The concept of the "Fed Put" is about to be tested.
China’s GDP will almost certainly soon surpass America’s in absolute terms. The end of the unipolar era will create new dangers that the world mustn’t overlook. China’s relative rise and the United States’ relative decline carries significant risks, for the rest of the world probably more so than for Americans. Odds are, the world will be worse off if China and especially others reach parity with the U.S. in the coming years. This isn’t to say America is necessarily as benign a hegemon as some in the U.S. claim it to be. Regardless of your opinion on U.S. global leadership over the last two decades, however, there is good reason to fear its relative decline compared with China and other emerging nations. To begin with, hegemonic transition periods have historically been the most destabilizing eras in history.
In the last year Bitcoin has gone 'viral'. As ConvergEx's Nick Colas notes, a lot has happened in 2013: Price appreciation, yes, from $20 to +$800 – the result of this online “Currency” going from science project to mainstream topic. Volatility too – disruptive technologies seldom travel a level path. The story, Colas notes, is about to change, and there are three critical gates which bitcoin must navigate in the New Year. First is regulation, and we will get a good dose of that next Tuesday and Wednesday when the New York State Department of Financial Services holds hearings on bitcoin and potentially issuing a ‘Bitlicense’ to help regulate business which transact in the currency. Second is adoption – how will existing businesses incorporate bitcoin into their sales, marketing and payment channels. Lastly will be volatility, which will have to come down in 2014 to encourage broader use.
Have you been paying attention to what has been happening in Argentina, Venezuela, Brazil, Ukraine, Turkey and China? If you are like most Americans, you have not been. Most Americans don't seem to really care too much about what is happening in the rest of the world, but they should. In major cities all over the globe right now, there is looting, violence, shortages of basic supplies, and runs on the banks. We are not at a "global crisis" stage yet, but things are getting worse with each passing day. Many have felt that 2014 could turn out to be a major "turning point" for the global economy, and so far that is exactly what it is turning out to be. The following are 20 early warning signs that we are rapidly approaching a global economic meltdown...
Once upon a time, the only CME margin hike releases the investing population cared about were those for gold (because no matter how high the E-Mini went, the CME never seemed too bothered). Now, the CME has more "important" things to worry about - such as preventing the "heating bill shock" that will come in February when the majority of the population opens their electricity and heating statements for January (sorry, there goes the discretionary retail spending cash). And of course, the ongoing deterioration of the emerging markets, in this case led by Turkey and the absolute collapse in the Turkish Lira. Which is why about an hour ago, the CME decided to hike both TRY (to the USD and EUR) and Nat Gas margins, by 14 and 20% respectively. Will this normalize some of the vol seen around these products on Monday remains to be seen. Oh well, if not - the CME can just hike some more the same day, until it gets the desired outcome.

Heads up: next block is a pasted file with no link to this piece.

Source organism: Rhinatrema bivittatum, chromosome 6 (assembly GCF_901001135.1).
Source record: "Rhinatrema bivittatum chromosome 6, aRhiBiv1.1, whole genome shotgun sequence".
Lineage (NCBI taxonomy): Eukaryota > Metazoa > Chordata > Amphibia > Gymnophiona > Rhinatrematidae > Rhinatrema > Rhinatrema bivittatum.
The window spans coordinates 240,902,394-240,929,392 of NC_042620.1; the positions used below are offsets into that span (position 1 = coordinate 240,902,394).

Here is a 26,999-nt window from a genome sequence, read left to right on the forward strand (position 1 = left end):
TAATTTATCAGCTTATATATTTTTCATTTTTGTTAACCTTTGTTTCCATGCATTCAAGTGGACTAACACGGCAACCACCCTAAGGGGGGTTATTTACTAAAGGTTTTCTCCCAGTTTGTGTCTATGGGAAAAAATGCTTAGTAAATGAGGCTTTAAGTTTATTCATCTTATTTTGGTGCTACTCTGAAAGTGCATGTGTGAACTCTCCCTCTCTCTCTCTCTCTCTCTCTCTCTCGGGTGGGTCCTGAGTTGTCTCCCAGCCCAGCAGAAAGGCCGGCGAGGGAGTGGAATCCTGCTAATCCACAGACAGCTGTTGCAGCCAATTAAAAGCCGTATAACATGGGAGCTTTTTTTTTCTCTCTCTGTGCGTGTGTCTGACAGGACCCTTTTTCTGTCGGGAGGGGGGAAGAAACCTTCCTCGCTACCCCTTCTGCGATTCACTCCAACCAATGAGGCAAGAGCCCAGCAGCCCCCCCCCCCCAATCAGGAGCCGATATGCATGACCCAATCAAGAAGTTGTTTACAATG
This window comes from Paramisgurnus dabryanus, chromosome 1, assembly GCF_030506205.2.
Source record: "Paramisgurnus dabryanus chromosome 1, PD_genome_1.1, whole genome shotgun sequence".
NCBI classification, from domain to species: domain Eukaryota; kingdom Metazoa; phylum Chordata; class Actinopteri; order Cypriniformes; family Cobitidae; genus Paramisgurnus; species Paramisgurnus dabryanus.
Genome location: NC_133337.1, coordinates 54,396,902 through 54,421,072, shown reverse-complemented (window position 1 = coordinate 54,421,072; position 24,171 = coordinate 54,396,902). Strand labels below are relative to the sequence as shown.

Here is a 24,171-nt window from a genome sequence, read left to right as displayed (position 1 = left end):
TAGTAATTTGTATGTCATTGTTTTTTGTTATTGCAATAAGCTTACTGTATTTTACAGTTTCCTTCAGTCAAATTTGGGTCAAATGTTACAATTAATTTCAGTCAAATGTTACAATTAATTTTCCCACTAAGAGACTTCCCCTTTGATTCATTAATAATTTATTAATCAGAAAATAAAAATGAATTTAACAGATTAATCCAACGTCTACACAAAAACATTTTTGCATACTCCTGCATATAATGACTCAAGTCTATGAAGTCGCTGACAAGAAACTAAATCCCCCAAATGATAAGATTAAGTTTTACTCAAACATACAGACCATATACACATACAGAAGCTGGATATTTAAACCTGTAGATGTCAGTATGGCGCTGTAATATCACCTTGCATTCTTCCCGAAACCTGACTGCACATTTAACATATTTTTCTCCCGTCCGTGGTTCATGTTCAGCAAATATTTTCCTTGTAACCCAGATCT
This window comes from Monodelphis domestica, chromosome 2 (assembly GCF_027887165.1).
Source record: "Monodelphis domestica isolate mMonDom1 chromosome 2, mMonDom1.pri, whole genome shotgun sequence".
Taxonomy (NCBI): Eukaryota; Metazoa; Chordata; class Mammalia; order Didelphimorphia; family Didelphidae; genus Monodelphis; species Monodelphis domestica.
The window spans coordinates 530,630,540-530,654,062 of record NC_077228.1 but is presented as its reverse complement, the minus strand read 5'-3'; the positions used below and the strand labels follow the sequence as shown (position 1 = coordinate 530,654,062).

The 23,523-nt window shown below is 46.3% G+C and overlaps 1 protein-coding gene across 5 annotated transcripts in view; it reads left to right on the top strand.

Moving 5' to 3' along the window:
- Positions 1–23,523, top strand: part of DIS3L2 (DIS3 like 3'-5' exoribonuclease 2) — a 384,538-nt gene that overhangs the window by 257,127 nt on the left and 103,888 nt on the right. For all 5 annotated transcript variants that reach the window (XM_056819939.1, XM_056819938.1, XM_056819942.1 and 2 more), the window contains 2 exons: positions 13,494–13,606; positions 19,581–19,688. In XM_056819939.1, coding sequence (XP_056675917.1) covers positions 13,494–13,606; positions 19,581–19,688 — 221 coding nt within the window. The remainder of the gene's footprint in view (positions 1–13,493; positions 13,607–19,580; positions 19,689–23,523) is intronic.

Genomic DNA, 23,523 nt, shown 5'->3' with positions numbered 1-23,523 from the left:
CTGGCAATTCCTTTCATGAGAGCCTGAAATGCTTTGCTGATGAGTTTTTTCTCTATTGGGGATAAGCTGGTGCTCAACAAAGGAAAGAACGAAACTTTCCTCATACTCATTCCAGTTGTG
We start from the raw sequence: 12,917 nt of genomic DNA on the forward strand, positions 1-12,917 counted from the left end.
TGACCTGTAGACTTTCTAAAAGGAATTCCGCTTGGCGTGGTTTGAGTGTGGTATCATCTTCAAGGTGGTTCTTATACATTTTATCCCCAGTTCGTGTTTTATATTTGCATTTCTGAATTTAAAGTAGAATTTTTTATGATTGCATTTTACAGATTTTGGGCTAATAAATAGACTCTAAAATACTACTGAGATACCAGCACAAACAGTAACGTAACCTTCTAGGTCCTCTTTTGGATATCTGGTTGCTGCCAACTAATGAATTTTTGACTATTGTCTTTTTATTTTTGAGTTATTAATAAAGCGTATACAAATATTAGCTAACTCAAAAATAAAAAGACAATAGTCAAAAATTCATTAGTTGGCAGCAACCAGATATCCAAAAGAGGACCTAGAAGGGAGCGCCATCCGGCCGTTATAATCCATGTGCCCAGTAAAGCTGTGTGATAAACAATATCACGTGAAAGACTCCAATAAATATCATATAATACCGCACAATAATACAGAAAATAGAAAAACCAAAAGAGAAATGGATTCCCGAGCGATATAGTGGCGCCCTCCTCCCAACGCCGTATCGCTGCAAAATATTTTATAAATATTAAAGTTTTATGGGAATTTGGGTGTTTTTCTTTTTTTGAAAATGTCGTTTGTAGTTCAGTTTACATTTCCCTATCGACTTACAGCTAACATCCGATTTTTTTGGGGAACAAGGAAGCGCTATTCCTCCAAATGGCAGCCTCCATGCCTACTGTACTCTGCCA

Following yesterday's early morning surge when gold jumped $30 from the low $1230, on news that India may relax its gold capital controls, today's sharp spike follow through is more a function of ongoing emerging market currency devaluation and overall risk-offness hitting equities around the globe. And with Bitcoin going nowhere even as both Turkey and Argentina continue to turmoil, it means there is only one good old faithful fiat-alternative - the barbarous relic. Sure enough, at last check, gold was trading north of $1270, back to levels last seen in November, and one sovereign default away from soaring a few hundred fiat equivalents higher. And since all hopes now rest on more BOJ easing (or else watch out below), and more of the same pent up inflation, we may have seen recent lows in gold for quite some time, especially with Gartman once again openly "hating" gold.
It's Risk Off time.
Things got really out of control, and the USDJPY plunged by some 150 pips in the matter of hours, plunging as low as 102, when EM revulsion once again hit participants, in particular TRY and ARS which also supported bid tone in USTs. This also saw spot TRY rate print fresh record high, while 5y Turkish CDS rate advanced to its highest level since June 2012, while at the same time Argentina announced it would life currency controls and dollar purchases in the aftermath of the ARS devaluation by 13%. And since everything tracks the JPY carry pair as we have been showing for the past year, futures once again plunged overnight, for now held by 1810 support, Treasurys are bid throughout, with the same treasury yields that have "no where to go but up" sliding to 2.71% from 2.87% at the beginning of the week, while gold is finally spiking as the realization that absolutely nothing has been fixed, that apparently nobody got the taper is priced in memo, and that soon the Fed will have to untaper, begins to spread. Are the central planners finally starting to lose control?
With chatter that over $3 billion has been thrown into the FX market to buy Turkish Lira, it appears the central bank is losing control quickly and Turkish stocks are tumbling. The Turkish Lira collapse almost 400 pips this morning to around 2.30 to the USD - an all-time record low as the combination of corruption, social unrest, and Fed taper are seeing hot money outflows faster than the Turkish Central bank can keep control.